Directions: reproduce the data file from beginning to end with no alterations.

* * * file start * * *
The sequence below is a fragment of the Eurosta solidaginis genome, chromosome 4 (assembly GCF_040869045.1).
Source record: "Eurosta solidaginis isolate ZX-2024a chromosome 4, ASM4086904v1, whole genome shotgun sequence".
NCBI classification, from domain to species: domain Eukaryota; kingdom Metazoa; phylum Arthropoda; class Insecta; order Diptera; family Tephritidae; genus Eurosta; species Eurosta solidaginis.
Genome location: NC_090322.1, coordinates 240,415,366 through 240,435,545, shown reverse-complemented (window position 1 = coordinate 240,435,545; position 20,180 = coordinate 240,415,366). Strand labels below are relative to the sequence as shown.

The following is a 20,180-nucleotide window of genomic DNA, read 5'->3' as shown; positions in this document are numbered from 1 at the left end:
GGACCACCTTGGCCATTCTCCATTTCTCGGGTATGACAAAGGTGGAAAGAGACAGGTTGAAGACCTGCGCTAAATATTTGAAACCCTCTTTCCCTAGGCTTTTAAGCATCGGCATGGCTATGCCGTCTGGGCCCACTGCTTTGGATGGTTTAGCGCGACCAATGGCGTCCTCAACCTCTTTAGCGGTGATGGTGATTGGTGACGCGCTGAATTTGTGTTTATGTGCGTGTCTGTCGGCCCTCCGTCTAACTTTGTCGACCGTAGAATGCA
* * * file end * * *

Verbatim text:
The sequence below is a fragment of the Eurosta solidaginis genome, chromosome 4 (assembly GCF_040869045.1).
Source record: "Eurosta solidaginis isolate ZX-2024a chromosome 4, ASM4086904v1, whole genome shotgun sequence".
NCBI classification, from domain to species: domain Eukaryota; kingdom Metazoa; phylum Arthropoda; class Insecta; order Diptera; family Tephritidae; genus Eurosta; species Eurosta solidaginis.
Genome location: NC_090322.1, coordinates 240,415,366 through 240,435,545, shown reverse-complemented (window position 1 = coordinate 240,435,545; position 20,180 = coordinate 240,415,366). Strand labels below are relative to the sequence as shown.

The following is a 20,180-nucleotide window of genomic DNA, read 5'->3' as shown; positions in this document are numbered from 1 at the left end:
GGACCACCTTGGCCATTCTCCATTTCTCGGGTATGACAAAGGTGGAAAGAGACAGGTTGAAGACCTGCGCTAAATATTTGAAACCCTCTTTCCCTAGGCTTTTAAGCATCGGCATGGCTATGCCGTCTGGGCCCACTGCTTTGGATGGTTTAGCGCGACCAATGGCGTCCTCAACCTCTTTAGCGGTGATGGTGATTGGTGACGCGCTGAATTTGTGTTTATGTGCGTGTCTGTCGGCCCTCCGTCTAACTTTGTCGACCGTAGAATGCA